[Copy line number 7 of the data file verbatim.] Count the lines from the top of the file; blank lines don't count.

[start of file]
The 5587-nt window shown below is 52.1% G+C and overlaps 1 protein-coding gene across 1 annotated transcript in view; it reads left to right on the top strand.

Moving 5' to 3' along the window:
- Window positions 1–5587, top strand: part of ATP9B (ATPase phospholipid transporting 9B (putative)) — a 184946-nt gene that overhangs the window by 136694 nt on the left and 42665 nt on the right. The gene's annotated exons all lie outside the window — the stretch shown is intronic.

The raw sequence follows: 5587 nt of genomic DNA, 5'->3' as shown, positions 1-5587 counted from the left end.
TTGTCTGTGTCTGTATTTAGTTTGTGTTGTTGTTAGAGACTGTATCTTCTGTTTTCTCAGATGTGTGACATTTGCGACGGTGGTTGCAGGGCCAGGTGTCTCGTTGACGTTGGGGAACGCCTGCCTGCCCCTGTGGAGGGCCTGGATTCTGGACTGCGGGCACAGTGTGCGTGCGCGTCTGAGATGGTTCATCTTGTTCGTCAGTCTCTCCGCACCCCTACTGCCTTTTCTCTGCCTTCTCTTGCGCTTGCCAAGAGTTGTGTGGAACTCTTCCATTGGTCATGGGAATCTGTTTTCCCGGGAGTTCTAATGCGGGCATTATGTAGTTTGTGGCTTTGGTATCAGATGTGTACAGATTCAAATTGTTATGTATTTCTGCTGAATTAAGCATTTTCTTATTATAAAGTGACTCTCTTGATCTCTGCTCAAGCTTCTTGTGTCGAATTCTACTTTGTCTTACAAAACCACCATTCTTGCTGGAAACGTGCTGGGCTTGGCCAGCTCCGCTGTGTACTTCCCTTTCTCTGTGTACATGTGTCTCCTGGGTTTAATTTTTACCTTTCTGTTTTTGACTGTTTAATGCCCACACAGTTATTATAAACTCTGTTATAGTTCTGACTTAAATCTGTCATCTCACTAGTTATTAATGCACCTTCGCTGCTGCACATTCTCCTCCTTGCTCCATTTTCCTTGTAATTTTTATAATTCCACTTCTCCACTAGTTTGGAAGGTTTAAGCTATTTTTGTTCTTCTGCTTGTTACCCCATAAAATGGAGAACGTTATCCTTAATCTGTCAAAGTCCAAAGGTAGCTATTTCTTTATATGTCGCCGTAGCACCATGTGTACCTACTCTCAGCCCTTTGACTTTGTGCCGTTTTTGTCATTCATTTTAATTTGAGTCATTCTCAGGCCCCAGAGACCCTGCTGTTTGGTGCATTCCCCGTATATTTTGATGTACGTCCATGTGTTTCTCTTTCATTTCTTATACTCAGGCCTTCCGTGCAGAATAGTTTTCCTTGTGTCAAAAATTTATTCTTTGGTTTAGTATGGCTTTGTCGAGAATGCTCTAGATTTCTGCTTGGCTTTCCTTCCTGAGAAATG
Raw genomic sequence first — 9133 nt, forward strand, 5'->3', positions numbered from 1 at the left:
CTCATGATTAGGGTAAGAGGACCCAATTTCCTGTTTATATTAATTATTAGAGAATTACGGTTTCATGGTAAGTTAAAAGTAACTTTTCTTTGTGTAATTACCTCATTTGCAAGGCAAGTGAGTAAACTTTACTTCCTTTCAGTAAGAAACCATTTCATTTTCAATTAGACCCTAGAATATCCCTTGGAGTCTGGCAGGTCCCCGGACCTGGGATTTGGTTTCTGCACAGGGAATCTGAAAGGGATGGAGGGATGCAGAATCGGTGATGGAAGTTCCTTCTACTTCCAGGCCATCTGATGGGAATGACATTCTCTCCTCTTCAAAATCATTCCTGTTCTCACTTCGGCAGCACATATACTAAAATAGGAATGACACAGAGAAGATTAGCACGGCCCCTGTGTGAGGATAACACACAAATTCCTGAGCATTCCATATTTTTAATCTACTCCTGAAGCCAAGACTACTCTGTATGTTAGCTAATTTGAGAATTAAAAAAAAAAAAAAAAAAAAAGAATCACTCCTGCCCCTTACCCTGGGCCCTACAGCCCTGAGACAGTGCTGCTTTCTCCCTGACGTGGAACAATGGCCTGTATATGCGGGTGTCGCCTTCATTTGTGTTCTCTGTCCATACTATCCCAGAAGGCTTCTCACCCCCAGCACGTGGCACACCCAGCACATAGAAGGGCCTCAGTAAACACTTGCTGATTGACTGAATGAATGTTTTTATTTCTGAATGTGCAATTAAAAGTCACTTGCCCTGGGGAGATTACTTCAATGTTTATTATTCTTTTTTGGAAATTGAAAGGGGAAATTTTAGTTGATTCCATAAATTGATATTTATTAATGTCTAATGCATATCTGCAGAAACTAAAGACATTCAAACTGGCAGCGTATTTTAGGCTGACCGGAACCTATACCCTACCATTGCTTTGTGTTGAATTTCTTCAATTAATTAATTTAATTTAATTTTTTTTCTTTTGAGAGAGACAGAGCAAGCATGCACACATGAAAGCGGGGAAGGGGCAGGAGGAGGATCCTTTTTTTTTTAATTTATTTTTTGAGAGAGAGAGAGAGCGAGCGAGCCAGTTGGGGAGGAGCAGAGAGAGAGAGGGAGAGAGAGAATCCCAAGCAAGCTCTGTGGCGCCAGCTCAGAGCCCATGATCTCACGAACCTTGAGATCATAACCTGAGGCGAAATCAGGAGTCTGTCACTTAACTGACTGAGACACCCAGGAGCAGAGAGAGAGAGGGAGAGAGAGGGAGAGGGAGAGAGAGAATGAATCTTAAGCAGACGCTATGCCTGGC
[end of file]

CTCATGATTAGGGTAAGAGGACCCAATTTCCTGTTTATATTAATTATTAGAGAATTACGGTTTCATGGTAAGTTAAAAGTAACTTTTCTTTGTGTAATTACCTCATTTGCAAGGCAAGTGAGTAAACTTTACTTCCTTTCAGTAAGAAACCATTTCATTTTCAATTAGACCCTAGAATATCCCTTGGAGTCTGGCAGGTCCCCGGACCTGGGATTTGGTTTCTGCACAGGGAATCTGAAAGGGATGGAGGGATGCAGAATCGGTGATGGAAGTTCCTTCTACTTCCAGGCCATCTGATGGGAATGACATTCTCTCCTCTTCAAAATCATTCCTGTTCTCACTTCGGCAGCACATATACTAAAATAGGAATGACACAGAGAAGATTAGCACGGCCCCTGTGTGAGGATAACACACAAATTCCTGAGCATTCCATATTTTTAATCTACTCCTGAAGCCAAGACTACTCTGTATGTTAGCTAATTTGAGAATTAAAAAAAAAAAAAAAAAAAAAGAATCACTCCTGCCCCTTACCCTGGGCCCTACAGCCCTGAGACAGTGCTGCTTTCTCCCTGACGTGGAACAATGGCCTGTATATGCGGGTGTCGCCTTCATTTGTGTTCTCTGTCCATACTATCCCAGAAGGCTTCTCACCCCCAGCACGTGGCACACCCAGCACATAGAAGGGCCTCAGTAAACACTTGCTGATTGACTGAATGAATGTTTTTATTTCTGAATGTGCAATTAAAAGTCACTTGCCCTGGGGAGATTACTTCAATGTTTATTATTCTTTTTTGGAAATTGAAAGGGGAAATTTTAGTTGATTCCATAAATTGATATTTATTAATGTCTAATGCATATCTGCAGAAACTAAAGACATTCAAACTGGCAGCGTATTTTAGGCTGACCGGAACCTATACCCTACCATTGCTTTGTGTTGAATTTCTTCAATTAATTAATTTAATTTAATTTTTTTTCTTTTGAGAGAGACAGAGCAAGCATGCACACATGAAAGCGGGGAAGGGGCAGGAGGAGGATCCTTTTTTTTTTAATTTATTTTTTGAGAGAGAGAGAGAGCGAGCGAGCCAGTTGGGGAGGAGCAGAGAGAGAGAGGGAGAGAGAGAATCCCAAGCAAGCTCTGTGGCGCCAGCTCAGAGCCCATGATCTCACGAACCTTGAGATCATAACCTGAGGCGAAATCAGGAGTCTGTCACTTAACTGACTGAGACACCCAGGAGCAGAGAGAGAGAGGGAGAGAGAGGGAGAGGGAGAGAGAGAATGAATCTTAAGCAGACGCTATGCCTGGC